Pineapple Express is a stoner film yet it’s something more. Yes, it’s also an action movie but it’s something more than that. It’s a buddy comedy. A buddy comedy where the friendship that arises feels so strange and unexpected that in the end it feels so real and natural. Well, don’t rely on a Judd Apatow movie to succumb to stereotype.
First we meet Dale Denton (Seth Rogen). He’s a process server who drives around in his car all day and hands out subpoenas to unsuspecting citizens in between joint hits. To pick up a new stash he goes to his dealer Saul (James Franco, perfectly cast), who sits around his apartment all day and watches TV while waiting for customers. Saul gives Dale this new type of weed called Pineapple Express. The stuff is so powerful, even Saul has a coughing fit over it.
Later that night, Dale is about to hand out a subpoena to a man named Ted Jones (Office Space’s Gary Cole) who happens to be Saul’s dealer. Before going in Dale decides to try out his new weed. Suddenly, he’s become a murder witness after watching Ted and “female cop” (Rosie Perez) shoot someone. In a rush, Dale drops his roach and speeds away. Well, it turns out Saul is the only one with Pineapple Express in the entire city, and the roach gets traced right back to him. Now, Dale and Saul find themselves on the run from corrupt cops and a gigantic drug war about to begin.
Perhaps the funniest joke of Pineapple Express is the fact that everything Dale and Saul fear is about to happen is not weed-filled paranoia; these two are actually being traced and chased in every way imaginable (well, minus the foxes, bloodhounds, and barracudas). It also helps the characters break away from stoner movie stereotype and seem more like a bunch of stoned guys who are well…actually in a lot of trouble.
Everything that makes this movie so great can be attributed to the writing team of best friends who met at Bar Mitzvah class of Rogen and Evan Goldberg. They previously wrote last year’s brilliant team comedy Superbad. This film is a lot like Superbad for many reasons. There’s that witty pop culture dialogue infused throughout the story (less so in this movie though) and the moving inner-story about friendship amidst the humor.
Overall, it is the dialogue that’s the best part of the movie. Rather than just being there to explain the story it shows simple human conversation. People interacting with each other like they normally would because, well, life isn’t a movie. The dialogue is so very free flowing that many scenes seem like they’re improvised (such as the hilarious scene where Dale and another character, Red, look for guns) even though many probably aren’t. This helps move the story along through character development rather than lame plot devices and cliches.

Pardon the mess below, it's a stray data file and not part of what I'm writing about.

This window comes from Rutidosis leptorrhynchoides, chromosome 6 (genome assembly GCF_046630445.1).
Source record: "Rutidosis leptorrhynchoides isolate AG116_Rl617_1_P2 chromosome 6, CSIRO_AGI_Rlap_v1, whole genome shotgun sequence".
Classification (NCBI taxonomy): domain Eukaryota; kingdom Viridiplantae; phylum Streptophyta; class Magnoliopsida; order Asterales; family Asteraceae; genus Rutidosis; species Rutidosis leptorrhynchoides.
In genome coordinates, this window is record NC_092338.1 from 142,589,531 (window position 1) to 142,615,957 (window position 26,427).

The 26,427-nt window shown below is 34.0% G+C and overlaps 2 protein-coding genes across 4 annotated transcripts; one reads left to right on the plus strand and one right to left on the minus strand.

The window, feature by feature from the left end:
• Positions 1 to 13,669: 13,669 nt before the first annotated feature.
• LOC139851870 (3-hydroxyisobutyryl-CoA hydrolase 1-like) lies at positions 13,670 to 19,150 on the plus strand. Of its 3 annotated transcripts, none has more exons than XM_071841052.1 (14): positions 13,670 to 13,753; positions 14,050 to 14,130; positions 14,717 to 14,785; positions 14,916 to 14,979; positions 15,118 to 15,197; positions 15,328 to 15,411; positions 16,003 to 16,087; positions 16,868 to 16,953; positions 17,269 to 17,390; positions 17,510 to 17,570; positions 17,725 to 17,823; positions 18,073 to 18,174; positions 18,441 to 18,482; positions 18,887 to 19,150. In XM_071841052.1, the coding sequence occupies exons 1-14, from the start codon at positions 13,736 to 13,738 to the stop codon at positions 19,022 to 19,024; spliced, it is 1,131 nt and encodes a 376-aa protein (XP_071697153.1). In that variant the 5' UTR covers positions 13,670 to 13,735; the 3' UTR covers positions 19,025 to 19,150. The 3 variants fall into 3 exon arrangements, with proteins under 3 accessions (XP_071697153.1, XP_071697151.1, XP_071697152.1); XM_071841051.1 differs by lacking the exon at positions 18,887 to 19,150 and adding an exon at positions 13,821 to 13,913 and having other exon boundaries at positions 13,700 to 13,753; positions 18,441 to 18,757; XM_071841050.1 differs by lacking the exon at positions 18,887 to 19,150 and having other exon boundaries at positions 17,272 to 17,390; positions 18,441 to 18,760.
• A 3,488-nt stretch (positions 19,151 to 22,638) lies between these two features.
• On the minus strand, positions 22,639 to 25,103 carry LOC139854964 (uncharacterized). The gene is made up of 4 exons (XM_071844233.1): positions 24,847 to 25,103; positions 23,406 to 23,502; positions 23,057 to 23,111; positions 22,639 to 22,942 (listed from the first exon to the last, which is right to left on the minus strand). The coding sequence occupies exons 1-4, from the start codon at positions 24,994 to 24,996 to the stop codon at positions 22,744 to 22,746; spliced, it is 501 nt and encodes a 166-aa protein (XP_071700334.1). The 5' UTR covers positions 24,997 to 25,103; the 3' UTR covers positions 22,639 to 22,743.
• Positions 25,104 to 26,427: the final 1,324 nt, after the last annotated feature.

With the exception of a few herpes jokes, Pineapple Express is much less raunchy than other Apatow films. It trades in raunch for violence. And even though it’s a comedy, the violence isn’t cartoony but extremely graphic and realistic. The action doesn’t way down the film and turn it serious. A perfect balance of serious action sequences and comedy is instilled in every scene so the movie never turns into a serious drama.
The film is directed by David Gordon Green. He seems like an odd choice for a film like this, as he is the directors of such critically lauded indie films as Undertow and George Washington. I still have yet to see any of his other movies (which I will try to now) but you can see he puts in an artistic sort of style into the directing with freeze frames, fast motion scenes and such. Green’s directing helps give the story a good balance of mainstream appeal and good old fashioned story telling.
Pineapple Express shows why the Apatow gang is truly the funniest in Hollywood right now. They can make a comedy just right, and Pineapple Express is just that. They’ve made a plot about stoners that isn’t too over-the-top or stereotypical. And some of the situations the characters get into would make us hate them in any other film but here it is done just right. Take for example, 25-year-old Dale’s relationship with a high school girl (Amber Heard). Any other movie would make it seem just plain creepy and atrocious but this movie portrays it in a way so that it may be slightly creepy but there’s something about it that’s also kind of sweet, for the fact that Dale doesn’t seem to care about age yet it also shows his need to grow up already.
Before I forget, the funniest performance in the movie is by James Franco. He nails Saul’s character perfectly from his weird laugh to the way he dresses. Every time he opens his mouth you can’t help but laugh yet you manage to take him seriously as you see all he wants is a friend. He helps make the unexpected friendship between him and Dale seem extremely convincing. Well Saul, I guess it’s okay to dip that pen in company ink sometimes.
The Apatow gang has thus far reinvented the romantic comedy, the buddy comedy, the high school comedy, and now the stoner comedy. It’s a genre with great potential. Pineapple Express shows that a stoner movie doesn’t just have to be a bunch of guys passing a bong around and giggling at their own jokes for two hours. It can work if you make it original and add a human story to the mix. Pineapple Express has set ground for maybe the final comedy frontier to be explored: the action comedy. Until I see Tropic Thunder next week, Pineapple Express is far and away the funniest movie of the year.